An interview with the first street artist and prominent maltese contemporary artist: James Micallef Grimaud, aka Twitch. His “Giraffa” art installation has been one of the most visual impacting artworks in Malta.
James Micallef Grimaud, aka Twitch, is considered to be the first street artist on the Maltese islands. Starting from the mid-nineties, his graffiti and large scale murals are deeply interconnected with the Mediterranean culture and strongly influenced by the political and environmental transformation suffered by Malta in the last years.
He has held several solo exhibitions and participated in collective shows and street art projects both locally and internationally.
He is the founder of the Malta Street art collective, a street art collective working on several art projects around Malta.
He defines himself as an artist/anarchist.
Which kind of influence does Malta have in your way of feeling things and so in your art?
My choice of themes and the way I approach my work is greatly influenced by the contemporary events happening around me. Malta has always been in a strategic point geographically and politically and possibly now even more than ever due to the influx of migration from Africa to Europe, the international attention due to a number of scandals and other topics related to the environment. I select the ones which inspire me or frustrate me the most and try to approach them in a witty way, seeking a balance between the seriousness of their reality and the absurdity of it all.
Do you have a favourite artwork from yours?
That’s really tough because I have many favourites. Every artwork I work on follows an in-depth study and represents a certain time period. If I were to pick a few from the last few years I would probably choose Giraffa which I made at the grand harbour and was part of the Valletta 2018 major visual arts exhibition, Dal-Baħar Madwarha (The Island is What the Sea Surrounds). At 120 meters in height, it’s the largest installation ever made in Malta. The installation creates a link between the African and European continent.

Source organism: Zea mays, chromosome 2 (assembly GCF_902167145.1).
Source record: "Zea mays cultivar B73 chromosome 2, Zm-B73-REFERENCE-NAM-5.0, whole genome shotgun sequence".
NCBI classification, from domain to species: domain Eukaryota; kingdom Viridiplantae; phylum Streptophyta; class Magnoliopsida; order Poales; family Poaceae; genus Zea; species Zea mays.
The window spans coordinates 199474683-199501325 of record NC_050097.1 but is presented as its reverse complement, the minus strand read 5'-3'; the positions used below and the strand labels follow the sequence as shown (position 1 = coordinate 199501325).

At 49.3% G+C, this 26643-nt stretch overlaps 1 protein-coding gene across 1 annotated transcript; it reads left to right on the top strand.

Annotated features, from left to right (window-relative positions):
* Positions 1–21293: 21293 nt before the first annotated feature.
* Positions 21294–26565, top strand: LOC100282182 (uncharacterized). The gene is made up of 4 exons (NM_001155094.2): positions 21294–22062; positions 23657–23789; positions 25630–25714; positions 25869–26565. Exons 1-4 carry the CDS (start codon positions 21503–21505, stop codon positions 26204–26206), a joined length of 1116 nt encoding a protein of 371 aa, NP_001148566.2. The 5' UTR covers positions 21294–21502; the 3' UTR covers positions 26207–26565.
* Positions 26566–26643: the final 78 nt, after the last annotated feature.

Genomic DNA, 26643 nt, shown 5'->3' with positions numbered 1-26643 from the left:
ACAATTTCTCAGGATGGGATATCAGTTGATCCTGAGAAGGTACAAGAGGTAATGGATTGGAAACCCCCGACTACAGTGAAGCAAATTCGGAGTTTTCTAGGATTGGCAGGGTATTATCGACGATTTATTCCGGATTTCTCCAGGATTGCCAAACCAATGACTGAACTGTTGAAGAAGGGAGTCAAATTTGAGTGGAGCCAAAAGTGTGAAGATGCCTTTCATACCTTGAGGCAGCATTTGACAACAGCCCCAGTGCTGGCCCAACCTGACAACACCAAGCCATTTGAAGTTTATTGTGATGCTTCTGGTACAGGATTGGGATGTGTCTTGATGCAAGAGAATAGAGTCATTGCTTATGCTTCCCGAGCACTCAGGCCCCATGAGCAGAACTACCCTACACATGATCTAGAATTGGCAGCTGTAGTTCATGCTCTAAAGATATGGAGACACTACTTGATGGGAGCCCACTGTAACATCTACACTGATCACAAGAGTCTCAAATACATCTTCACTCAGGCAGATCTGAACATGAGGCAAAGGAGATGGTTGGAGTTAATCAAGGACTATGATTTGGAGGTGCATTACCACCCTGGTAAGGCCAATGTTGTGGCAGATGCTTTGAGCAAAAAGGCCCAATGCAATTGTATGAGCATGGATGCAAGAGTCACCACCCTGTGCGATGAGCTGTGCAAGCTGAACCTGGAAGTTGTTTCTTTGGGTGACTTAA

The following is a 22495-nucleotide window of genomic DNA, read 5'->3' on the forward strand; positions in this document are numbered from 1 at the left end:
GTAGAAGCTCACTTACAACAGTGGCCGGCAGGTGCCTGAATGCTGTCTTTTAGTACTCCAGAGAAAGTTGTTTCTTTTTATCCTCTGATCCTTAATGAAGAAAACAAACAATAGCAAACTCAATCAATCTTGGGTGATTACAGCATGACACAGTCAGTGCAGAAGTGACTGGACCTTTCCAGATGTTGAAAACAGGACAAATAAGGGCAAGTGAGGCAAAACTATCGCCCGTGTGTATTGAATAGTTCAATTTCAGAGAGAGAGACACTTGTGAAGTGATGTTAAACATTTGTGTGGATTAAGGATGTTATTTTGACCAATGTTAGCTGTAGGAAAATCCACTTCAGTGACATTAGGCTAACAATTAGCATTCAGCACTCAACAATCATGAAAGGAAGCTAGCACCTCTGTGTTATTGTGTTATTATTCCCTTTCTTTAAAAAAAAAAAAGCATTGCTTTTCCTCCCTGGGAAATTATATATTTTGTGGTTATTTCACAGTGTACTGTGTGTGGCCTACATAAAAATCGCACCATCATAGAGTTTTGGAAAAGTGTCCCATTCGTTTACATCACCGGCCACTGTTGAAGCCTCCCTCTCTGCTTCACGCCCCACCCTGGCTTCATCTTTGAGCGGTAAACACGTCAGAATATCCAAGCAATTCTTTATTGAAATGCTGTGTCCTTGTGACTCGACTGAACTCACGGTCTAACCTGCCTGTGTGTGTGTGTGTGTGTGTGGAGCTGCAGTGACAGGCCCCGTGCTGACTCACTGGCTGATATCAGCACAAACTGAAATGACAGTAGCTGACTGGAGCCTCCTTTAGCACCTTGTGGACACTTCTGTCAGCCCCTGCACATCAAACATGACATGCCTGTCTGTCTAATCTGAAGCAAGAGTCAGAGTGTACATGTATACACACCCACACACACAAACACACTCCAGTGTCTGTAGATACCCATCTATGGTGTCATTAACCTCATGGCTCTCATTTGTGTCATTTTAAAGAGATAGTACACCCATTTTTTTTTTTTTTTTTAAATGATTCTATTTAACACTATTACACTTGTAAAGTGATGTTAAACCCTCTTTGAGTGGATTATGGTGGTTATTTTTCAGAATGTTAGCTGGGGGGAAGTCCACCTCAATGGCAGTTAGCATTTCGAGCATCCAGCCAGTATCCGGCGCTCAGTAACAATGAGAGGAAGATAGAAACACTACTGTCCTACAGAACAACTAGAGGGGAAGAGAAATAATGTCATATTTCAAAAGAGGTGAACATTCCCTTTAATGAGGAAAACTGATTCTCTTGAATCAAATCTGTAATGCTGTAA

The pattern I used to create the giraffe derives from the Kordofan giraffe which is one of the most endangered giraffe species due to the war-torn parts of Africa it is found in. Through the Grand harbour, the giraffe is given a place of refuge.
Another favourite is The Wheel of Fortune, a mural I was commissioned for the Capital of Culture 2018 in Leeuwarden in which I painted a mural tackling the importance of sustainability. The unborn child represents future generations. Situated on a spinning top, he or she can land anywhere so we need to take care of our earth to make sure the unborn child can grow up in a healthy environment wherever they may land.
A State of Limbo, a mixed media painting I did on canvas for my last solo exhibition at Spazju Kreattiv. The painting shows my interpretation of the strength of an African culture and its young generation trapped within the madness of war. This madness which is the result of the corruption, greed and manipulation of man. This macabre yet playful depiction creates a sense of limbo looking for a way out. This work also creates a narrative for the mass migration phenomena of African people going through the Mediterranean in search of a better future.
The installation entitled Floating Memorial which was also done for my last solo exhibition A State of Limbo at Spazju Kreattiv.
Is there any artwork or artist inspiring/hunting you?
There are many artworks, artists and people from different walks of life who have inspired me throughout my life. I can’t really place my finger on one.
What is the effect of these semi apocalyptic times over your way of regarding and doing art?
These semi apocalyptic times have definitely placed in front of me a new reality of panic and a feeling of the unknown. My surroundings have been affected by a very interesting anthropological phenomena which has inspired me to create.